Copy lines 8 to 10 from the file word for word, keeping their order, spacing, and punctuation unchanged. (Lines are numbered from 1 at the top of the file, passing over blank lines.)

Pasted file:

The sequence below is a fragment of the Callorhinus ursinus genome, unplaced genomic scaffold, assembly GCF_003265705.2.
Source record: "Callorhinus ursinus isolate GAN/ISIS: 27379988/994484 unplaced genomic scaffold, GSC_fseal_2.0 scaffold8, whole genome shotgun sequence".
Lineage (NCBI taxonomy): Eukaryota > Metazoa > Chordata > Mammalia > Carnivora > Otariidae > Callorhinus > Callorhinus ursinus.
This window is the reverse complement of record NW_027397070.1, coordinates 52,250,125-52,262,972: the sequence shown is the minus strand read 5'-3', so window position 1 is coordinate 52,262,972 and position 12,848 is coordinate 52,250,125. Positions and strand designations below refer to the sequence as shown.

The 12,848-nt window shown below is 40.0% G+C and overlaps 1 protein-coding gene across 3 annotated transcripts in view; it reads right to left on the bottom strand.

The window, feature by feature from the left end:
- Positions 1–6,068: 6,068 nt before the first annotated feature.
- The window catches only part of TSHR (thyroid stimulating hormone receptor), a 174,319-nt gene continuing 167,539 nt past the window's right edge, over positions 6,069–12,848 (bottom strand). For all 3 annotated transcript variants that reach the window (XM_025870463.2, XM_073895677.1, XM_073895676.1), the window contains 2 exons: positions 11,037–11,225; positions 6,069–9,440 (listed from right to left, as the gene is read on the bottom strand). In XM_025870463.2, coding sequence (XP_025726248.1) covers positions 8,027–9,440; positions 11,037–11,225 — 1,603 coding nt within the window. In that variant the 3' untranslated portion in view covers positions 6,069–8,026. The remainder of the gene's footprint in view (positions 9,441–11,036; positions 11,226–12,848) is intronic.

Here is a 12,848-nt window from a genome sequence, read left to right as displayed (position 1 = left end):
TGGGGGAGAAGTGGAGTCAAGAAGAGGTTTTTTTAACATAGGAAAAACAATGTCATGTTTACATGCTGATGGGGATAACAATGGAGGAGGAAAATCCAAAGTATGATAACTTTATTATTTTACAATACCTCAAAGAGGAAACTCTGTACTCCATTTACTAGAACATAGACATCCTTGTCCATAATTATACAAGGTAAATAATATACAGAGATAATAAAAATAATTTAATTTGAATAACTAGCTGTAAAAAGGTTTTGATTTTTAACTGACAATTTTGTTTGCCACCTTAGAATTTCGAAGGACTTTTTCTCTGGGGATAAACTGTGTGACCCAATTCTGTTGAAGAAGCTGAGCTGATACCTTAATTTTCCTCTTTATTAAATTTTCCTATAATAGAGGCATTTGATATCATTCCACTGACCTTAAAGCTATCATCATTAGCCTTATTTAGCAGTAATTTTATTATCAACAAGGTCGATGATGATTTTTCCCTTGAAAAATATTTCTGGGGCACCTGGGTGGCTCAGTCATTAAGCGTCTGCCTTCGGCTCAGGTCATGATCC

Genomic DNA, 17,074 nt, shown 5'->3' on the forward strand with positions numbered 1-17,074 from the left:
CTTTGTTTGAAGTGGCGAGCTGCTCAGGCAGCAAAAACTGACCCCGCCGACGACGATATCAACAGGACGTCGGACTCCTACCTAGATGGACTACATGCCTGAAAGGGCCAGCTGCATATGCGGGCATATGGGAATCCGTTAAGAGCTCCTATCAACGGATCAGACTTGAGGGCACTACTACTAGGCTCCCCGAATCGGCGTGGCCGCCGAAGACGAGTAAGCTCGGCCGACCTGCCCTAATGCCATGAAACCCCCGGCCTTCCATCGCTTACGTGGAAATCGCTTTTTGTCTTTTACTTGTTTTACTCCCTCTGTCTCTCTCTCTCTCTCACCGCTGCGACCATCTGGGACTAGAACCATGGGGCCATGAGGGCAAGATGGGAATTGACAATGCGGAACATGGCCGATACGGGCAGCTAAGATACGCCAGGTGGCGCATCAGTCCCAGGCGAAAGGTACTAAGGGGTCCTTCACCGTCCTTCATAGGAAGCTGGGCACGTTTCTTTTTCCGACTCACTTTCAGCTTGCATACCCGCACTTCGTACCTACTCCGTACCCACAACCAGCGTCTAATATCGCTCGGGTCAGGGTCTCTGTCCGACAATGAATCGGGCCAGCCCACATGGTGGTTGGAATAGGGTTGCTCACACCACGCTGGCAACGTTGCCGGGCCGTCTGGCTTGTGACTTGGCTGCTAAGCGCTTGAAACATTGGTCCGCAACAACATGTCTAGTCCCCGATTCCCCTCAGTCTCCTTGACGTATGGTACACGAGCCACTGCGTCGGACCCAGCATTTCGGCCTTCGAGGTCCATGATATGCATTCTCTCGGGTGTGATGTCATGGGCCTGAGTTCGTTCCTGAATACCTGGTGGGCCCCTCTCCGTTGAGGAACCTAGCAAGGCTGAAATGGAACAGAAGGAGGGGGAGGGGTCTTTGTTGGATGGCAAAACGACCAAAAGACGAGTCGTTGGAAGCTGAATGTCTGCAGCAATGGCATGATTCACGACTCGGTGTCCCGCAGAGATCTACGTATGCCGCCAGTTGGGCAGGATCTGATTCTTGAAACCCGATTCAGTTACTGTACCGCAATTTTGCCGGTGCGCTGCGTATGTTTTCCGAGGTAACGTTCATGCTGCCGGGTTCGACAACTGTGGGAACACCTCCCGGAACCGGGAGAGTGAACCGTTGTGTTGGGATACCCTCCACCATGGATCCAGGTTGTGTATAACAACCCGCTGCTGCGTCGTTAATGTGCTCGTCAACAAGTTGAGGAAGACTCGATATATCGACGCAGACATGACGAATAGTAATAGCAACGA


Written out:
- The window catches only part of TSHR (thyroid stimulating hormone receptor), a 174,319-nt gene continuing 167,539 nt past the window's right edge, over positions 6,069–12,848 (bottom strand). For all 3 annotated transcript variants that reach the window (XM_025870463.2, XM_073895677.1, XM_073895676.1), the window contains 2 exons: positions 11,037–11,225; positions 6,069–9,440 (listed from right to left, as the gene is read on the bottom strand). In XM_025870463.2, coding sequence (XP_025726248.1) covers positions 8,027–9,440; positions 11,037–11,225 — 1,603 coding nt within the window. In that variant the 3' untranslated portion in view covers positions 6,069–8,026. The remainder of the gene's footprint in view (positions 9,441–11,036; positions 11,226–12,848) is intronic.

Here is a 12,848-nt window from a genome sequence, read left to right as displayed (position 1 = left end):
TGGGGGAGAAGTGGAGTCAAGAAGAGGTTTTTTTAACATAGGAAAAACAATGTCATGTTTACATGCTGATGGGGATAACAATGGAGGAGGAAAATCCAAAGTATGATAACTTTATTATTTTACAATACCTCAAAGAGGAAACTCTGTACTCCATTTACTAGAACATAGACATCCTTGTCCATAATTATACAAGGTAAATAATATACAGAGATAATAAAAATAATTTAATTTGAATAACTAGCTGTAAAAAGGTTTTGATTTTTAACTGACAATTTTGTTTGCCACCTTAGAATTTCGAAGGACTTTTTCTCTGGGGATAAACTGTGTGACCCAATTCTGTTGAAGAAGCTGAGCTGATACCTTAATTTTCCTCTTTATTAAATTTTCCTATAATAGAGGCATTTGATATCATTCCACTGACCTTAAAGCTATCATCATTAGCCTTATTTAGCAGTAATTTTATTATCAACAAGGTCGATGATGATTTTTCCCTTGAAAAATATTTCTGGGGCACCTGGGTGGCTCAGTCATTAAGCGTCTGCCTTCGGCTCAGGTCATGATCC